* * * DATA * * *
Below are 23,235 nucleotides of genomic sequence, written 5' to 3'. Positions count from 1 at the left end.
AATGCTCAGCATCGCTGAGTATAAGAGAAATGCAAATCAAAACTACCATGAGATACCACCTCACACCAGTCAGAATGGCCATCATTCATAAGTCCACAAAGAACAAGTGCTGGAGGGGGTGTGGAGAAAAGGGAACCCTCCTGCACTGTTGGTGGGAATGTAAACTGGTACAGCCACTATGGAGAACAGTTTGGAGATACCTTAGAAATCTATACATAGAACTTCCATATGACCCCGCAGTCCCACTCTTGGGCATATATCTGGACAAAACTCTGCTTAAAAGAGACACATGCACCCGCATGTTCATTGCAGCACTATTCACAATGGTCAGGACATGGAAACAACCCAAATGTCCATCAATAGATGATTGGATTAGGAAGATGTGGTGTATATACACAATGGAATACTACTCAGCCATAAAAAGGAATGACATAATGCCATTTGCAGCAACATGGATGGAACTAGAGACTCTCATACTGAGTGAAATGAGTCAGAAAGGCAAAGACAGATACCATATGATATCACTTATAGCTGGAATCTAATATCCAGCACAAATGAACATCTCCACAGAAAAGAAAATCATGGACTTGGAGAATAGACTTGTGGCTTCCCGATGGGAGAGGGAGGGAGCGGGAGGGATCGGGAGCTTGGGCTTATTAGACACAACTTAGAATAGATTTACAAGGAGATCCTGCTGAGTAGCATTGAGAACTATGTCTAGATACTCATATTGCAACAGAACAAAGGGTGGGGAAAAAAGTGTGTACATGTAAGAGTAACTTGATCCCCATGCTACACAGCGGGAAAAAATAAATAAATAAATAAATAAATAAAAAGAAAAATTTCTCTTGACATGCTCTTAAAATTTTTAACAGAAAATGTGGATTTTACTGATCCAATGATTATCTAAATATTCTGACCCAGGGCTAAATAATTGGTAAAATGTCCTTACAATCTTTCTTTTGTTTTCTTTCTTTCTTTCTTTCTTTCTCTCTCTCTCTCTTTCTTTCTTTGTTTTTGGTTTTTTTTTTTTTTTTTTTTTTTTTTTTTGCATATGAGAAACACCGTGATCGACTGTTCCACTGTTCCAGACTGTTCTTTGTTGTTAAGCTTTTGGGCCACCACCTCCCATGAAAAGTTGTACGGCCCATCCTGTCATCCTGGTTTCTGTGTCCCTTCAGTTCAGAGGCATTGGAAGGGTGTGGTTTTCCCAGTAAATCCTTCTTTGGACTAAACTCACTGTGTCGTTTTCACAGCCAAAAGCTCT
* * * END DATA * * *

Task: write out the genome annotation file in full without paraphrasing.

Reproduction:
Below are 23,235 nucleotides of genomic sequence, written 5' to 3'. Positions count from 1 at the left end.
AATGCTCAGCATCGCTGAGTATAAGAGAAATGCAAATCAAAACTACCATGAGATACCACCTCACACCAGTCAGAATGGCCATCATTCATAAGTCCACAAAGAACAAGTGCTGGAGGGGGTGTGGAGAAAAGGGAACCCTCCTGCACTGTTGGTGGGAATGTAAACTGGTACAGCCACTATGGAGAACAGTTTGGAGATACCTTAGAAATCTATACATAGAACTTCCATATGACCCCGCAGTCCCACTCTTGGGCATATATCTGGACAAAACTCTGCTTAAAAGAGACACATGCACCCGCATGTTCATTGCAGCACTATTCACAATGGTCAGGACATGGAAACAACCCAAATGTCCATCAATAGATGATTGGATTAGGAAGATGTGGTGTATATACACAATGGAATACTACTCAGCCATAAAAAGGAATGACATAATGCCATTTGCAGCAACATGGATGGAACTAGAGACTCTCATACTGAGTGAAATGAGTCAGAAAGGCAAAGACAGATACCATATGATATCACTTATAGCTGGAATCTAATATCCAGCACAAATGAACATCTCCACAGAAAAGAAAATCATGGACTTGGAGAATAGACTTGTGGCTTCCCGATGGGAGAGGGAGGGAGCGGGAGGGATCGGGAGCTTGGGCTTATTAGACACAACTTAGAATAGATTTACAAGGAGATCCTGCTGAGTAGCATTGAGAACTATGTCTAGATACTCATATTGCAACAGAACAAAGGGTGGGGAAAAAAGTGTGTACATGTAAGAGTAACTTGATCCCCATGCTACACAGCGGGAAAAAATAAATAAATAAATAAATAAATAAAAAGAAAAATTTCTCTTGACATGCTCTTAAAATTTTTAACAGAAAATGTGGATTTTACTGATCCAATGATTATCTAAATATTCTGACCCAGGGCTAAATAATTGGTAAAATGTCCTTACAATCTTTCTTTTGTTTTCTTTCTTTCTTTCTTTCTTTCTCTCTCTCTCTCTTTCTTTCTTTGTTTTTGGTTTTTTTTTTTTTTTTTTTTTTTTTTTTTGCATATGAGAAACACCGTGATCGACTGTTCCACTGTTCCAGACTGTTCTTTGTTGTTAAGCTTTTGGGCCACCACCTCCCATGAAAAGTTGTACGGCCCATCCTGTCATCCTGGTTTCTGTGTCCCTTCAGTTCAGAGGCATTGGAAGGGTGTGGTTTTCCCAGTAAATCCTTCTTTGGACTAAACTCACTGTGTCGTTTTCACAGCCAAAAGCTCT